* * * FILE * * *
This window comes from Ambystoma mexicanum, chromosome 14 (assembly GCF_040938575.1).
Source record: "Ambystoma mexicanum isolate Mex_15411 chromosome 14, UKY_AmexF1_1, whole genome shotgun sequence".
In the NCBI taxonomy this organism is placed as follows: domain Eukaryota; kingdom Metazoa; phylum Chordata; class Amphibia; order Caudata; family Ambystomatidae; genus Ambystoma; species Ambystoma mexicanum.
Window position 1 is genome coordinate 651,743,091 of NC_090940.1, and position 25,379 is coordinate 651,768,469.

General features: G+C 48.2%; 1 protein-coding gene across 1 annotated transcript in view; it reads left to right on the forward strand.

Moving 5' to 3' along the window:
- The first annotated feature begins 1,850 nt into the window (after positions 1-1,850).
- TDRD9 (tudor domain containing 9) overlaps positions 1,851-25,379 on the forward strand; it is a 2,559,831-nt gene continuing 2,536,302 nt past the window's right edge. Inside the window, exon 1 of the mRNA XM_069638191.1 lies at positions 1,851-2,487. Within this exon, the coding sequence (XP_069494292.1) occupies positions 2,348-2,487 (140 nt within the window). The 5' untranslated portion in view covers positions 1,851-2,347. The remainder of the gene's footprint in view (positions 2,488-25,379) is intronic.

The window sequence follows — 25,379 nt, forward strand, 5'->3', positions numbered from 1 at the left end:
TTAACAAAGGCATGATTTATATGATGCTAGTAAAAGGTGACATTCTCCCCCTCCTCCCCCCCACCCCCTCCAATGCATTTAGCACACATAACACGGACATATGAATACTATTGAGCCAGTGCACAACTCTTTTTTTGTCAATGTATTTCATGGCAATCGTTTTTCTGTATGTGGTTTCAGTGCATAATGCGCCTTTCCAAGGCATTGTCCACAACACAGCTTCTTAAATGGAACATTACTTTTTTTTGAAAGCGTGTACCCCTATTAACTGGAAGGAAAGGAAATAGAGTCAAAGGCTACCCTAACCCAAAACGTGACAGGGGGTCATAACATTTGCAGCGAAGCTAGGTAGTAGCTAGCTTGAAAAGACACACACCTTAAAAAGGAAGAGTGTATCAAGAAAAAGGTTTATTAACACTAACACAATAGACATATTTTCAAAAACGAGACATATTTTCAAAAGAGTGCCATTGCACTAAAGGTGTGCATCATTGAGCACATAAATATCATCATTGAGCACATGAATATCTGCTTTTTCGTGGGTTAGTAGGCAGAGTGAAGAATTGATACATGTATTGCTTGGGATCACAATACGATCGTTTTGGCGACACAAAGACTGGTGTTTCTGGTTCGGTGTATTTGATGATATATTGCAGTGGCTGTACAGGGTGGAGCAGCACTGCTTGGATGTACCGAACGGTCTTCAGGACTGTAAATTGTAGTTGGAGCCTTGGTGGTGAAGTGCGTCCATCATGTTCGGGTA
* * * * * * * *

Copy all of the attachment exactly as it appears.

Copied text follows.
This window comes from Ambystoma mexicanum, chromosome 14 (assembly GCF_040938575.1).
Source record: "Ambystoma mexicanum isolate Mex_15411 chromosome 14, UKY_AmexF1_1, whole genome shotgun sequence".
In the NCBI taxonomy this organism is placed as follows: domain Eukaryota; kingdom Metazoa; phylum Chordata; class Amphibia; order Caudata; family Ambystomatidae; genus Ambystoma; species Ambystoma mexicanum.
Window position 1 is genome coordinate 651,743,091 of NC_090940.1, and position 25,379 is coordinate 651,768,469.

General features: G+C 48.2%; 1 protein-coding gene across 1 annotated transcript in view; it reads left to right on the forward strand.

Moving 5' to 3' along the window:
- The first annotated feature begins 1,850 nt into the window (after positions 1-1,850).
- TDRD9 (tudor domain containing 9) overlaps positions 1,851-25,379 on the forward strand; it is a 2,559,831-nt gene continuing 2,536,302 nt past the window's right edge. Inside the window, exon 1 of the mRNA XM_069638191.1 lies at positions 1,851-2,487. Within this exon, the coding sequence (XP_069494292.1) occupies positions 2,348-2,487 (140 nt within the window). The 5' untranslated portion in view covers positions 1,851-2,347. The remainder of the gene's footprint in view (positions 2,488-25,379) is intronic.

The window sequence follows — 25,379 nt, forward strand, 5'->3', positions numbered from 1 at the left end:
TTAACAAAGGCATGATTTATATGATGCTAGTAAAAGGTGACATTCTCCCCCTCCTCCCCCCCACCCCCTCCAATGCATTTAGCACACATAACACGGACATATGAATACTATTGAGCCAGTGCACAACTCTTTTTTTGTCAATGTATTTCATGGCAATCGTTTTTCTGTATGTGGTTTCAGTGCATAATGCGCCTTTCCAAGGCATTGTCCACAACACAGCTTCTTAAATGGAACATTACTTTTTTTTGAAAGCGTGTACCCCTATTAACTGGAAGGAAAGGAAATAGAGTCAAAGGCTACCCTAACCCAAAACGTGACAGGGGGTCATAACATTTGCAGCGAAGCTAGGTAGTAGCTAGCTTGAAAAGACACACACCTTAAAAAGGAAGAGTGTATCAAGAAAAAGGTTTATTAACACTAACACAATAGACATATTTTCAAAAACGAGACATATTTTCAAAAGAGTGCCATTGCACTAAAGGTGTGCATCATTGAGCACATAAATATCATCATTGAGCACATGAATATCTGCTTTTTCGTGGGTTAGTAGGCAGAGTGAAGAATTGATACATGTATTGCTTGGGATCACAATACGATCGTTTTGGCGACACAAAGACTGGTGTTTCTGGTTCGGTGTATTTGATGATATATTGCAGTGGCTGTACAGGGTGGAGCAGCACTGCTTGGATGTACCGAACGGTCTTCAGGACTGTAAATTGTAGTTGGAGCCTTGGTGGTGAAGTGCGTCCATCATGTTCGGGTA